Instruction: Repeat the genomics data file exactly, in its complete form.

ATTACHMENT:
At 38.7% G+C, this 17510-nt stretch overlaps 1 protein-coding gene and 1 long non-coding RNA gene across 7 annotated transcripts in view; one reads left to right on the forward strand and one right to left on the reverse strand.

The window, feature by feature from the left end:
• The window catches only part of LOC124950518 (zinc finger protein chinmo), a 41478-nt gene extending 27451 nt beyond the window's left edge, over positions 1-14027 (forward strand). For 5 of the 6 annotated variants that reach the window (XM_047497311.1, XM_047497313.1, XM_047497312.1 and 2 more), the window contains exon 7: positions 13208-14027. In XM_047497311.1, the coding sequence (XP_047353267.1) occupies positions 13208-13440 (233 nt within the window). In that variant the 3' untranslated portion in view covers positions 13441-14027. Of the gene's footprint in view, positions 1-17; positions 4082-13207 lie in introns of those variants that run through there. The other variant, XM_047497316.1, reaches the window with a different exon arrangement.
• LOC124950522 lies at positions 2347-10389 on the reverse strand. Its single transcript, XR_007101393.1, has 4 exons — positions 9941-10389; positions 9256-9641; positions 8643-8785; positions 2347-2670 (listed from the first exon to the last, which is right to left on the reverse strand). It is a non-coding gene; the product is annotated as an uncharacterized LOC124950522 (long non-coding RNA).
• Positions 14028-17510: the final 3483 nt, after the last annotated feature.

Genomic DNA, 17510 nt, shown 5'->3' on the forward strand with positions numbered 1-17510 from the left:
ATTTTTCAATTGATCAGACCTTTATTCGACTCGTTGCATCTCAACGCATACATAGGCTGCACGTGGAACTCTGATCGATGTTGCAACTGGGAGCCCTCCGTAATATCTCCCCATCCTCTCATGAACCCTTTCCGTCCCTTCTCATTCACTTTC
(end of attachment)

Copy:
At 38.7% G+C, this 17510-nt stretch overlaps 1 protein-coding gene and 1 long non-coding RNA gene across 7 annotated transcripts in view; one reads left to right on the forward strand and one right to left on the reverse strand.

The window, feature by feature from the left end:
• The window catches only part of LOC124950518 (zinc finger protein chinmo), a 41478-nt gene extending 27451 nt beyond the window's left edge, over positions 1-14027 (forward strand). For 5 of the 6 annotated variants that reach the window (XM_047497311.1, XM_047497313.1, XM_047497312.1 and 2 more), the window contains exon 7: positions 13208-14027. In XM_047497311.1, the coding sequence (XP_047353267.1) occupies positions 13208-13440 (233 nt within the window). In that variant the 3' untranslated portion in view covers positions 13441-14027. Of the gene's footprint in view, positions 1-17; positions 4082-13207 lie in introns of those variants that run through there. The other variant, XM_047497316.1, reaches the window with a different exon arrangement.
• LOC124950522 lies at positions 2347-10389 on the reverse strand. Its single transcript, XR_007101393.1, has 4 exons — positions 9941-10389; positions 9256-9641; positions 8643-8785; positions 2347-2670 (listed from the first exon to the last, which is right to left on the reverse strand). It is a non-coding gene; the product is annotated as an uncharacterized LOC124950522 (long non-coding RNA).
• Positions 14028-17510: the final 3483 nt, after the last annotated feature.

Genomic DNA, 17510 nt, shown 5'->3' on the forward strand with positions numbered 1-17510 from the left:
ATTTTTCAATTGATCAGACCTTTATTCGACTCGTTGCATCTCAACGCATACATAGGCTGCACGTGGAACTCTGATCGATGTTGCAACTGGGAGCCCTCCGTAATATCTCCCCATCCTCTCATGAACCCTTTCCGTCCCTTCTCATTCACTTTC